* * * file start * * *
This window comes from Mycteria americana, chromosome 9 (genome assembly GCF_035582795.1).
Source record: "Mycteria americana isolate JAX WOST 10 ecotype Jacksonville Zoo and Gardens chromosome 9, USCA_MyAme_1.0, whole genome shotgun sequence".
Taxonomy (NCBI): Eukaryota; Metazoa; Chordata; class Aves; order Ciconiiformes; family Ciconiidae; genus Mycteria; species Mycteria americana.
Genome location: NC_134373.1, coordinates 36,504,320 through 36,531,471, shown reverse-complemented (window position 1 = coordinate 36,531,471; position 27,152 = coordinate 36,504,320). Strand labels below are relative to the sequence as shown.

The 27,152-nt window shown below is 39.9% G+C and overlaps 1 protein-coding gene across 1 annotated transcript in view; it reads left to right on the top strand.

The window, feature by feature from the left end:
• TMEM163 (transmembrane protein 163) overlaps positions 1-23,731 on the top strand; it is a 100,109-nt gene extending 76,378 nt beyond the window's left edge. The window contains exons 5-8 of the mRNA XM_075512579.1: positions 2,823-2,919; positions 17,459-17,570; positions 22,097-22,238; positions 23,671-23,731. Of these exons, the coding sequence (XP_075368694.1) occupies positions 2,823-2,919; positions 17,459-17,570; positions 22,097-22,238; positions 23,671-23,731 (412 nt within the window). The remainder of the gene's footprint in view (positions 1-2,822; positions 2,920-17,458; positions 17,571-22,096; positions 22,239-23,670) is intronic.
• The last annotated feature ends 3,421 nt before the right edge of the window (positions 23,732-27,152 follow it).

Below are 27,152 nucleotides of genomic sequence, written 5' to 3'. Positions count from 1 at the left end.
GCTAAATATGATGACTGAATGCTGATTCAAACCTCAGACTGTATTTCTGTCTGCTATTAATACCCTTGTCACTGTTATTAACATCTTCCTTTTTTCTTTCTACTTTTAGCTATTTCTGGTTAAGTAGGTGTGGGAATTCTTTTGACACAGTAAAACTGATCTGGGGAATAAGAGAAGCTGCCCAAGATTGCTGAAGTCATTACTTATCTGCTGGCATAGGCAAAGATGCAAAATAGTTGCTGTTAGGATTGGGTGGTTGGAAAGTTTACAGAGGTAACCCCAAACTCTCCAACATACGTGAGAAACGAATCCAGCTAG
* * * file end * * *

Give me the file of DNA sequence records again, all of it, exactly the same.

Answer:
This window comes from Mycteria americana, chromosome 9 (genome assembly GCF_035582795.1).
Source record: "Mycteria americana isolate JAX WOST 10 ecotype Jacksonville Zoo and Gardens chromosome 9, USCA_MyAme_1.0, whole genome shotgun sequence".
Taxonomy (NCBI): Eukaryota; Metazoa; Chordata; class Aves; order Ciconiiformes; family Ciconiidae; genus Mycteria; species Mycteria americana.
Genome location: NC_134373.1, coordinates 36,504,320 through 36,531,471, shown reverse-complemented (window position 1 = coordinate 36,531,471; position 27,152 = coordinate 36,504,320). Strand labels below are relative to the sequence as shown.

The 27,152-nt window shown below is 39.9% G+C and overlaps 1 protein-coding gene across 1 annotated transcript in view; it reads left to right on the top strand.

The window, feature by feature from the left end:
• TMEM163 (transmembrane protein 163) overlaps positions 1-23,731 on the top strand; it is a 100,109-nt gene extending 76,378 nt beyond the window's left edge. The window contains exons 5-8 of the mRNA XM_075512579.1: positions 2,823-2,919; positions 17,459-17,570; positions 22,097-22,238; positions 23,671-23,731. Of these exons, the coding sequence (XP_075368694.1) occupies positions 2,823-2,919; positions 17,459-17,570; positions 22,097-22,238; positions 23,671-23,731 (412 nt within the window). The remainder of the gene's footprint in view (positions 1-2,822; positions 2,920-17,458; positions 17,571-22,096; positions 22,239-23,670) is intronic.
• The last annotated feature ends 3,421 nt before the right edge of the window (positions 23,732-27,152 follow it).

Below are 27,152 nucleotides of genomic sequence, written 5' to 3'. Positions count from 1 at the left end.
GCTAAATATGATGACTGAATGCTGATTCAAACCTCAGACTGTATTTCTGTCTGCTATTAATACCCTTGTCACTGTTATTAACATCTTCCTTTTTTCTTTCTACTTTTAGCTATTTCTGGTTAAGTAGGTGTGGGAATTCTTTTGACACAGTAAAACTGATCTGGGGAATAAGAGAAGCTGCCCAAGATTGCTGAAGTCATTACTTATCTGCTGGCATAGGCAAAGATGCAAAATAGTTGCTGTTAGGATTGGGTGGTTGGAAAGTTTACAGAGGTAACCCCAAACTCTCCAACATACGTGAGAAACGAATCCAGCTAG